Current and former chief financial officers (CFOs) are increasingly seen as valuable additions to corporation’s boards, according to new research from Ernst & Young.
The firm’s final report is based on a survey of 800 global CFOs and a more in-depth study of the career paths taken by 347 CFOs working at major companies with over $5 billion in annual revenues, as well as interviews with executives, governance experts and academics.
Among respondents to the CFO survey, 79 percent said they believe that their financial expertise has driven an increase in demand for them to serve on corporate boards.
Furthermore, information from the career path study showed that, among the major companies looked at, 14 percent of their board members were current or former CFOs. This represented a considerable increase over 2002, when the figure was only 8 percent.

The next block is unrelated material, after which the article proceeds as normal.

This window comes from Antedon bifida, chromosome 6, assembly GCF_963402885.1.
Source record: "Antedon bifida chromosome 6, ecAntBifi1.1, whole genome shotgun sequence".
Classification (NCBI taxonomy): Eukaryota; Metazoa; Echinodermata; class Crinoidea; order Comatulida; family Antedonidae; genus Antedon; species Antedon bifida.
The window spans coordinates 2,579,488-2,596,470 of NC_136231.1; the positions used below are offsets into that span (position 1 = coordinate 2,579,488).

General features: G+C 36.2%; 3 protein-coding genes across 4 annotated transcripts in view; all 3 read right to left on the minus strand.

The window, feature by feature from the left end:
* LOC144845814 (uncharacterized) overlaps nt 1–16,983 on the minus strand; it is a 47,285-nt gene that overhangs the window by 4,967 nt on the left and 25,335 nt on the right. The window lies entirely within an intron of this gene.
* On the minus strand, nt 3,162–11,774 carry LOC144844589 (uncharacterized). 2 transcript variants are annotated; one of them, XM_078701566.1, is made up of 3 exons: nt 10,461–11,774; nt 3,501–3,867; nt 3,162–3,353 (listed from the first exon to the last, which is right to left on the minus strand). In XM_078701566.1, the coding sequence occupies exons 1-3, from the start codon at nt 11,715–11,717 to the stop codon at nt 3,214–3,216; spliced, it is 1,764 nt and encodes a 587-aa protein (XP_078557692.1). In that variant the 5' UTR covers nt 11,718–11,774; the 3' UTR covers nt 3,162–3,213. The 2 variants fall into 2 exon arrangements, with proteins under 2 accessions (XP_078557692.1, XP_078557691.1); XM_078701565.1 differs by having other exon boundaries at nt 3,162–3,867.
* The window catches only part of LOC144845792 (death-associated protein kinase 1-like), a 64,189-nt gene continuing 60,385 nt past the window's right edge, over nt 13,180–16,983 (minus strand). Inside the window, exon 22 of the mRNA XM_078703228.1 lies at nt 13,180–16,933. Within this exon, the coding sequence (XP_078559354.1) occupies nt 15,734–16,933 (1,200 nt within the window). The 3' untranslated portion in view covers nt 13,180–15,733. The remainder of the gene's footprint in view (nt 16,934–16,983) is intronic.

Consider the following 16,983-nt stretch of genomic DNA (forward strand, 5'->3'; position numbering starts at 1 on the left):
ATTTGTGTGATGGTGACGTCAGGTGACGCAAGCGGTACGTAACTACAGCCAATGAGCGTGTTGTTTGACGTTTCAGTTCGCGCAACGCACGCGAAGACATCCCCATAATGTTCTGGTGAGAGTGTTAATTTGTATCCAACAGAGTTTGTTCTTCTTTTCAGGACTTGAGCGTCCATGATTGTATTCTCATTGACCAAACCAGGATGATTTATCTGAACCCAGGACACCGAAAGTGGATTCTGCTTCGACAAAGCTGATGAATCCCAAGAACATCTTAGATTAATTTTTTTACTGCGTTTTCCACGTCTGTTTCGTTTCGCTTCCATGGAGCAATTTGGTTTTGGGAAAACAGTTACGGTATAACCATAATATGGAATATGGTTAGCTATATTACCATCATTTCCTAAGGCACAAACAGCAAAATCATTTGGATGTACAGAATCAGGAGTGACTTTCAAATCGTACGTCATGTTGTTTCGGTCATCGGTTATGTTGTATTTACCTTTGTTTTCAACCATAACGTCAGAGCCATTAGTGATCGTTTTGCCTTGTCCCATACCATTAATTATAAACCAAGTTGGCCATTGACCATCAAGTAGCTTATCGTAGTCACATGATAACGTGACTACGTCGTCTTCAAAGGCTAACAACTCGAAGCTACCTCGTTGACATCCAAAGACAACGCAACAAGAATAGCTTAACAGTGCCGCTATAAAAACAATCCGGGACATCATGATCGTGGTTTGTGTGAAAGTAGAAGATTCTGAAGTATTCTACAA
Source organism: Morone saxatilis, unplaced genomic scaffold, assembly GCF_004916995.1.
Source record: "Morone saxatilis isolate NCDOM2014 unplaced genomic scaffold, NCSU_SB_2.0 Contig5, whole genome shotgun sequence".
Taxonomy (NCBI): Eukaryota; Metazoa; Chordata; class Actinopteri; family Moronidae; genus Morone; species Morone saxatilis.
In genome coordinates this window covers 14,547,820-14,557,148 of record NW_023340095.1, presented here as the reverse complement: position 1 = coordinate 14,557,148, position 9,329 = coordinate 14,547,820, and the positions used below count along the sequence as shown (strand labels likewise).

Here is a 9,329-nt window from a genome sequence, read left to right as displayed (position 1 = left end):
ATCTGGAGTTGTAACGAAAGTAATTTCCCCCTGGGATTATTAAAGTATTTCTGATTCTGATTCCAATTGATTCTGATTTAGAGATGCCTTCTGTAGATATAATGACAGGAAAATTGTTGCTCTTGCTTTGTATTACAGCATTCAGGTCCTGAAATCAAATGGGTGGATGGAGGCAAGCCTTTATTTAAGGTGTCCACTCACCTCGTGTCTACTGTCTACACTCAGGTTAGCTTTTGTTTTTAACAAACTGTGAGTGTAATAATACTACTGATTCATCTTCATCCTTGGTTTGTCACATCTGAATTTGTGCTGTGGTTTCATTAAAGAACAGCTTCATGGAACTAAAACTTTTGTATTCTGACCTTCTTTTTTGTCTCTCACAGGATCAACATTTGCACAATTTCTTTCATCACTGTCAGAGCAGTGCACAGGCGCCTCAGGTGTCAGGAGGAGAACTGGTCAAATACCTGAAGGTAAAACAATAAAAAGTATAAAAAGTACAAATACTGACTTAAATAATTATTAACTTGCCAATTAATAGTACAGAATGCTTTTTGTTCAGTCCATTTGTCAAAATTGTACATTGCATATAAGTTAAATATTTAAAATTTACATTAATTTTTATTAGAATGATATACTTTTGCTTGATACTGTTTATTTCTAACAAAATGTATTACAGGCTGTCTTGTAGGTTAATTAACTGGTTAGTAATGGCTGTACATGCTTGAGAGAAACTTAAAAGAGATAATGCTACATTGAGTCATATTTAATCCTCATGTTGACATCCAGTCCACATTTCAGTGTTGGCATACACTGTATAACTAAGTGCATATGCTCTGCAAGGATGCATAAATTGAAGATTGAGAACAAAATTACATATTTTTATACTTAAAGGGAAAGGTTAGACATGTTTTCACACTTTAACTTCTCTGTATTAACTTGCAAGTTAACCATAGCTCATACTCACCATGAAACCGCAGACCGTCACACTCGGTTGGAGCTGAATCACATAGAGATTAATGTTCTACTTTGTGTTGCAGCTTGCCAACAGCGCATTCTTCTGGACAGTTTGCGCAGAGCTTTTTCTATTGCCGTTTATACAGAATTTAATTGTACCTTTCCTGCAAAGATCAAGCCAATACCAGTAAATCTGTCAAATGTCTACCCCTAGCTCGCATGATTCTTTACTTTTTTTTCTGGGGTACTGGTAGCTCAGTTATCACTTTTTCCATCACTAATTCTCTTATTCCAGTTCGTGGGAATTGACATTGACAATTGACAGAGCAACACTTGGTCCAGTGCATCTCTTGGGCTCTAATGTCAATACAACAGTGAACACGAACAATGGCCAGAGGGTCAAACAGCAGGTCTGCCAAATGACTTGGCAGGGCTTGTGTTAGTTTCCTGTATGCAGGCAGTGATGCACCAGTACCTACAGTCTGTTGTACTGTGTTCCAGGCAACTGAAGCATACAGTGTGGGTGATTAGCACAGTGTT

Over the same period of time, the proportion of audit committee chairs who are former or current CFOs has more than doubled, rising from 19 percent in 2002 to 41 percent in 2012.
“Regulatory pressure is driving a major increase in demand around the world for CFO experience on boards,” Ernst & Young’s Jay Nibble explained in a press release announcing the results of the study. “Additionally, as companies grapple with a volatile economy and the diverging growth trends of developed and rapid-growth markets, they increasingly want good insights and support for cost, risk and cash flow management – three areas of focus that fall squarely within the CFO’s skill set.”
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